4th Children of men
You have to give it to the British, they’ve been through this kind of homecoming crap before. Think of the flash of 1941 when the Nazis bombed London and its citizens had to hide underground with little food or water for almost a year. The post-traumatic effects of this extreme panic and isolation can be seen in post-war novels Lord of the flies, 1984 and Beautiful new world;; Books about a world that has gone mad from mass hysteria. You can hear it in the music of later generations. When bands like Joy Division shout about an “interzone”, they’re not kidding. Let’s take Alfonso Cuaron’s 2006 adaptation by the British writer PD James Children of men. It’s 2027, women have become mysteriously sterile, and the government is responding with an oppressive new regime. It is up to former activist Clive Owen to help a group of rebels take refuge in the last pregnant woman on earth, and hopefully life goes on. Cuaron’s vision of a social catastrophe is bleak, but full of humor and honesty. Owen is astonishing as a man who was deaf to those around him, but eventually follows the call to do the right thing. Children of men is a great reminder of the humanity that we have to dig up in difficult times.
3rd rear window
So what can you do while holed up in your home indefinitely? Of course you can watch TV and read books, but isn’t it more exciting to spy on your neighbors? Alfred Hitchcock’s fascination for topics such as paranoia, voyeurism and self-doubt reached its peak in 1954 rear window. The professional photographer L.B. is locked in his apartment with a broken leg. “Jeff” Jefferies (James Stewart) spends his time peeking into neighboring apartments with binoculars. Stewart quickly falls into his own rabbit hole when he spies on Lars Thorwald (Raymond Burr), who he suspects has killed his wife. His girlfriend (Grace Kelly) is concerned about his well-being and soon Stewart’s curiosity turns into a destructive obsession. Take away at the moment: stick to reading and watching TV and don’t spy on your neighbors.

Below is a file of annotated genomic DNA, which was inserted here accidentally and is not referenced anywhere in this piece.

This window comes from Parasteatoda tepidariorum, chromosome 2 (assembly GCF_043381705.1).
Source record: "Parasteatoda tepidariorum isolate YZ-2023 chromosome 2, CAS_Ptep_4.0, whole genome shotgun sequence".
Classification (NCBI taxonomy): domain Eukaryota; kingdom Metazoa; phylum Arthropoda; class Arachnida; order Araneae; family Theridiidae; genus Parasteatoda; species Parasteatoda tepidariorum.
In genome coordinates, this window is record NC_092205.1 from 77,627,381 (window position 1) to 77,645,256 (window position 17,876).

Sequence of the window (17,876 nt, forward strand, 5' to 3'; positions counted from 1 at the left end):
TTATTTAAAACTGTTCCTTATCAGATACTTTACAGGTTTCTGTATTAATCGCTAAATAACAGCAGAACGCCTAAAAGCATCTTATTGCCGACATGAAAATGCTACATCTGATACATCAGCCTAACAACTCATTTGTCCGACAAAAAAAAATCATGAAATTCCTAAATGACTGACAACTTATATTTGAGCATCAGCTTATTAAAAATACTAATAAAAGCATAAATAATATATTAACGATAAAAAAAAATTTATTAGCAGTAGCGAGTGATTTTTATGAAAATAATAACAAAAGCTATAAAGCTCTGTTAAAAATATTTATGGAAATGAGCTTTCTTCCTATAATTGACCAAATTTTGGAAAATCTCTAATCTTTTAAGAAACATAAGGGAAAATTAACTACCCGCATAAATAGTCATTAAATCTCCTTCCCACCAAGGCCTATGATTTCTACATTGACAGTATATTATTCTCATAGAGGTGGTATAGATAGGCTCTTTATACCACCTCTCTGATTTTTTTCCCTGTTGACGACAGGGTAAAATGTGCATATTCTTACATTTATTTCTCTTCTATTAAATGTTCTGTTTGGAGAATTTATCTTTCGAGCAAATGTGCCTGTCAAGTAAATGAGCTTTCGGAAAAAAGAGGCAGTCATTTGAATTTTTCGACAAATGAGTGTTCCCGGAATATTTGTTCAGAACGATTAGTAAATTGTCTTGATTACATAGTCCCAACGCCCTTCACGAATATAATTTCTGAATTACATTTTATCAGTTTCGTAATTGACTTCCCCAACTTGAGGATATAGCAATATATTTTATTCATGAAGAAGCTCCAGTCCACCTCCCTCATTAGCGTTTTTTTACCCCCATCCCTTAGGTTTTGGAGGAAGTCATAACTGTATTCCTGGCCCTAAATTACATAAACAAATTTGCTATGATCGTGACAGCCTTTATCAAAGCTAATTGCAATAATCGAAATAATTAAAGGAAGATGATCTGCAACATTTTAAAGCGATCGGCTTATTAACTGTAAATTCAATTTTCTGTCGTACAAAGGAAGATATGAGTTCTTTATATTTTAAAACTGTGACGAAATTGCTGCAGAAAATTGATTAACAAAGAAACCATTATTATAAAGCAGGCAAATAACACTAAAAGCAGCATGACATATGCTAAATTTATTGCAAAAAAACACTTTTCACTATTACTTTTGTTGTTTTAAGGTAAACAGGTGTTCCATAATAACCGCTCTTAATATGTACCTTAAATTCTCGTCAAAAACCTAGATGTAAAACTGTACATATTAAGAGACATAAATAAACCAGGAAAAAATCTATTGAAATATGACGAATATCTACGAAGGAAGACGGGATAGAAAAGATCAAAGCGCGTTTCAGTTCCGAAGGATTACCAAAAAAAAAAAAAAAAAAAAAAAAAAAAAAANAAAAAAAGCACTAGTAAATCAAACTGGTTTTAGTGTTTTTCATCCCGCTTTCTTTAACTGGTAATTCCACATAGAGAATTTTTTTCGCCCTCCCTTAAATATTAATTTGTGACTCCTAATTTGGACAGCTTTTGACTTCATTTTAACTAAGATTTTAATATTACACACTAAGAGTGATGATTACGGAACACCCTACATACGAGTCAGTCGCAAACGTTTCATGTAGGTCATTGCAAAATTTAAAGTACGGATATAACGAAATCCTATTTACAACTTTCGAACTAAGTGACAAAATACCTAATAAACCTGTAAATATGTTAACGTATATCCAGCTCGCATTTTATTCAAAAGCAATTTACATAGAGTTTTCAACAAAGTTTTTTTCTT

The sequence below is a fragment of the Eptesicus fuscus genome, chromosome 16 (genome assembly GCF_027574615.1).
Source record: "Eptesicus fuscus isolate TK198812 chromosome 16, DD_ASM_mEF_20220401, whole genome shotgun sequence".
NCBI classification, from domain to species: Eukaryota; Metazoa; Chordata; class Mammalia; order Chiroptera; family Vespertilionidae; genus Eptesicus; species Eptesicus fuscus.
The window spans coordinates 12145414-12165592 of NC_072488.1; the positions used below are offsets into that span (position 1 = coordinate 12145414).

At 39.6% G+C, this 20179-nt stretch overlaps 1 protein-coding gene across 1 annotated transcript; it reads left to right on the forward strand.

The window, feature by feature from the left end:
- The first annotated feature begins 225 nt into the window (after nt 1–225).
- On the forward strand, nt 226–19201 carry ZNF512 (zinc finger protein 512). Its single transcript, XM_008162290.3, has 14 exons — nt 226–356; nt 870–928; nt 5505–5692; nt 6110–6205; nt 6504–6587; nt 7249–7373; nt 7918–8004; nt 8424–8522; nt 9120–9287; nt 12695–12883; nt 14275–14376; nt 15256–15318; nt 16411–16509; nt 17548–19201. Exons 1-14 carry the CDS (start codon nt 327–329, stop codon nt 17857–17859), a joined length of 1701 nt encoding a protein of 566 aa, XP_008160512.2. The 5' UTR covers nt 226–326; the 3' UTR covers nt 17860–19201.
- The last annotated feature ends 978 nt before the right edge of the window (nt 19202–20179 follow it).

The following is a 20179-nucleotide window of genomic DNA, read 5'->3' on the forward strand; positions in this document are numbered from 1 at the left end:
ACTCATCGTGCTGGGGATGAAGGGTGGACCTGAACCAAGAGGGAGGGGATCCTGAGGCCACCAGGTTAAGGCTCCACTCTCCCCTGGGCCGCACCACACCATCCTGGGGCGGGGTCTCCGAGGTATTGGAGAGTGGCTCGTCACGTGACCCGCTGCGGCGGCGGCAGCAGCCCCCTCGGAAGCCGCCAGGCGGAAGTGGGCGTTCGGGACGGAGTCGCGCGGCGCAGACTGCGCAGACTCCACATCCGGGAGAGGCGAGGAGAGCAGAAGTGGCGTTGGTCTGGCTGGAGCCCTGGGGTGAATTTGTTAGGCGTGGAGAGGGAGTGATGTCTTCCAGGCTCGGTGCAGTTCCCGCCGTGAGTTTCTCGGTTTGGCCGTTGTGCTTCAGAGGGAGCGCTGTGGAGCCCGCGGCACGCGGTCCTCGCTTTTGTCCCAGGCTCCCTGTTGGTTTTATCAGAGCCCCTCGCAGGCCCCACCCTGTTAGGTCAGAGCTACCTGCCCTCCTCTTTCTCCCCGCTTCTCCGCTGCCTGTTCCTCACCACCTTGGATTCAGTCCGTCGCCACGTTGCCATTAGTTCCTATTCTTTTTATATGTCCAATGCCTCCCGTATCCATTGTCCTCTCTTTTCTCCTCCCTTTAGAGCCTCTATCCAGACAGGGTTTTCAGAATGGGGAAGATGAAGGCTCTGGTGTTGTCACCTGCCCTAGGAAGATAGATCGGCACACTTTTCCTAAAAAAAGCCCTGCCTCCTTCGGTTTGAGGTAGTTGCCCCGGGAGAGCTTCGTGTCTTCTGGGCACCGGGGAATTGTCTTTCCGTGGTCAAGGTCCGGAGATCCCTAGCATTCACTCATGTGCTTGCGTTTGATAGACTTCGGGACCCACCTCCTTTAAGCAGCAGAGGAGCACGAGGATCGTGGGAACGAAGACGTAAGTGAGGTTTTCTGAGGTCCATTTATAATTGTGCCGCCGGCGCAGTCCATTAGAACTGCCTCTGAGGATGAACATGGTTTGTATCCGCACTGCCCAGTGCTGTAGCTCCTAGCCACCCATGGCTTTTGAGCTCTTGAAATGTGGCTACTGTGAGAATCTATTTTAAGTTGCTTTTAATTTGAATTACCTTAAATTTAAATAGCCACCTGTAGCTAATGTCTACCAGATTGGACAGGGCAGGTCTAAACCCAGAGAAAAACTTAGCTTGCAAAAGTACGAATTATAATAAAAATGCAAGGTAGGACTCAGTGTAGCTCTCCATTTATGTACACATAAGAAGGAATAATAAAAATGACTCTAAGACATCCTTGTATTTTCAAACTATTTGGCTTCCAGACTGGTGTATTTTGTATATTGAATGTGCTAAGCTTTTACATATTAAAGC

2nd The omega man
Sometimes the 1970s version of the Apocalypse is a little sunnier, and that’s certainly welcome at the moment. In the 1971s The omega manCharlton Heston plays Robert Neville, supposedly the last man on earth who not only survived a biological attack and a pandemic, but continues to work on a vaccine. Meanwhile, a population of mutants with bleached faces and monk-like robes rages through the empty streets of Los Angeles to destroy the last remnant of life (Heston – the man who once played Moses). Based on Richard Matheson’s famous short story I am Legend, The omega man is a cool retro-psychedelic journey into science fiction, but also an eerie, grotesque vision of life after the end of the world.
1. The thing
If any film could be a bloody parable of the underlying paranoia caused by a deadly virus, it’s John Carpenter The thing. Kurt Russell is an embodied manhood as the head of a station of Antarctic scientists struggling to stay alive while a parasitic alien picks up every inhabitant and mimics his biological makeup. Carpenter withdraws from exploring the whims of each character just because they could be replicated at any time and he wants us to continue guessing. Rob Bottin’s visual effects (a stomach with teeth, a severed head scurrying across the floor like a spider) are structured to make you wonder why CGI became popular in the first place. Soon, every resident of the station stares at his best friend and wonders if you are infected. The thing is why we’re not going to the office right now.
The crazy ones (1973, 2010), Invasion of the body snatcher (1956, 1978), Dawn of the dead (1978, 2004), The Adromeda tribe, Shaun of the Dead, The glow, 12 monkeys.